Be very careful in writing and emails.  I cannot stress this enough.  When you need to disagree with something that has been written or stated elsewhere, be very careful with how you go about this.  Acknowledge that the other party has made an assertion, and acknowledge any amount of truth in it that you can.  Bear in mind that most people make assertions based on something they have learned through their experience, so they're not trying to be wrong (and they may not be wrong at all).  That's why acknowledging any truth that you can is so helpful--it shows the other party that you're trying to understand how they see this.  Then, make a statement of disagreement such as:
  • "Given that, we have yet to find any evidence to support/disprove..."
  • "In light of this, we have found..."
  • "However, it has been my/our experience that..."
  • "My/Our experience of this has been different."
  • "However, we think/believe...because of...."
  • "Regardless, it is our recommendation that we...because...."
  • "After reading your email, we felt some additonal research was necessary, so we called the state inspection board/went back through the 2006 IBC/shook our Magic 8-Ball, and found that..."
The final statement in that list is especially useful.  When you disagree on a factual point, have the resources to back you up handy, and send them along with your email.  This cuts short any back-and-forth between the parties and keeps the discussion moving forward.  Be sure that you frame your disagreement in such a way that it is in the service of the job.  You want to make sure everyone's on the same page, or you know that this contractor or enegineer does great work and you want to make sure that this one little thing doesn't trip them or the design team up on the project, etc.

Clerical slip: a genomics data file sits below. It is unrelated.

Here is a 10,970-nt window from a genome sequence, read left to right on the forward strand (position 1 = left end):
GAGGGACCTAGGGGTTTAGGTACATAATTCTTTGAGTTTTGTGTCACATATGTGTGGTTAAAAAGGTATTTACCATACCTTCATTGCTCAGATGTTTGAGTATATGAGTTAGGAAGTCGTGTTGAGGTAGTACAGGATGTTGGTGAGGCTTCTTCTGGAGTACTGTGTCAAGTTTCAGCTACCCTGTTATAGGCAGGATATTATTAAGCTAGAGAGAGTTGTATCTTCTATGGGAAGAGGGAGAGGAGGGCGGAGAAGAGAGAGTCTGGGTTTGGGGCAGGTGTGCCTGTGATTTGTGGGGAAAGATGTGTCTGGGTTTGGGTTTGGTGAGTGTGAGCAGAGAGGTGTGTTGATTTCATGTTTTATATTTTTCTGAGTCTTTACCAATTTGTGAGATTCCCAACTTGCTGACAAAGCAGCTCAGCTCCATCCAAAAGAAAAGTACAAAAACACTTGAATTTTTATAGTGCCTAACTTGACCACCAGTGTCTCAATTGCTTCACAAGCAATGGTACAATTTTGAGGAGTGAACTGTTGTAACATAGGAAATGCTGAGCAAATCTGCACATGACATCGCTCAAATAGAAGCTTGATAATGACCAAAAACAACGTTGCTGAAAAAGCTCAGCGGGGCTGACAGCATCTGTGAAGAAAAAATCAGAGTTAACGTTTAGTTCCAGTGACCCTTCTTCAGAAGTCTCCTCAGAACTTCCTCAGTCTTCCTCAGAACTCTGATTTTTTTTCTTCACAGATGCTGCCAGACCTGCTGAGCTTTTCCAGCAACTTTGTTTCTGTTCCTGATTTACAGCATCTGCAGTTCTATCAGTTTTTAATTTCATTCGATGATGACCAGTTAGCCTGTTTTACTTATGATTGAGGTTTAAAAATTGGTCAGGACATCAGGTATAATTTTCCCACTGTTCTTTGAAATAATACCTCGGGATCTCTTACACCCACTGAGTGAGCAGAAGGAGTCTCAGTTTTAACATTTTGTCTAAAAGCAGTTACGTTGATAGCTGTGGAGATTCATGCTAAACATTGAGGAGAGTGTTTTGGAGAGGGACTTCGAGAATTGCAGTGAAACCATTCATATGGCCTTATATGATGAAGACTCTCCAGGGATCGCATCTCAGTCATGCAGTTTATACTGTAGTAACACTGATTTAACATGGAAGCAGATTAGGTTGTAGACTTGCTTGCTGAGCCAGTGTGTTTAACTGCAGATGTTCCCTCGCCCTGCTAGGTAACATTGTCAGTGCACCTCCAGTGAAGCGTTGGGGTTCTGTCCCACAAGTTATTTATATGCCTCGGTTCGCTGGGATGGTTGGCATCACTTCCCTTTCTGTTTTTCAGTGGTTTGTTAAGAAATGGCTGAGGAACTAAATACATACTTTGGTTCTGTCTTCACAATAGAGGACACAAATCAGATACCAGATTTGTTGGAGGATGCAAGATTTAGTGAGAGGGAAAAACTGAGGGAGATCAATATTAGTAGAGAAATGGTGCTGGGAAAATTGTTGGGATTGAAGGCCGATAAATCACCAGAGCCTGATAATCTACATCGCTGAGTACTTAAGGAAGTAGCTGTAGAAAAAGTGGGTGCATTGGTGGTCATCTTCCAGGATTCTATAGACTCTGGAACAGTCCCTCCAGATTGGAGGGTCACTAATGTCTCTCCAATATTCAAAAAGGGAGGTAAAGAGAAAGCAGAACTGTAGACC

It may seem like we're doing a bit of fancy footwork and almost being extra nice to others, but that's hardly the point.  Think about it: do you like being told that you're wrong?  Do you relish someone verbally gut-punching you with "No, moron, that's not how we do that"?  And do you like being told that by someone who knows less than you or is way younger than you?  Then why should it be any different for how you treat others?  Remember that as an intern, you may be disagreeing with electricians who have been wiring buildings since you were in third grade.  You'll be challenging architects who are licensed, and you're not.  You may be telling a world-class brain surgeon what he has to have in his surgery center, whether he wants it or not.  Speaking a correction respectfully to others gets you much farther than just being right ever does.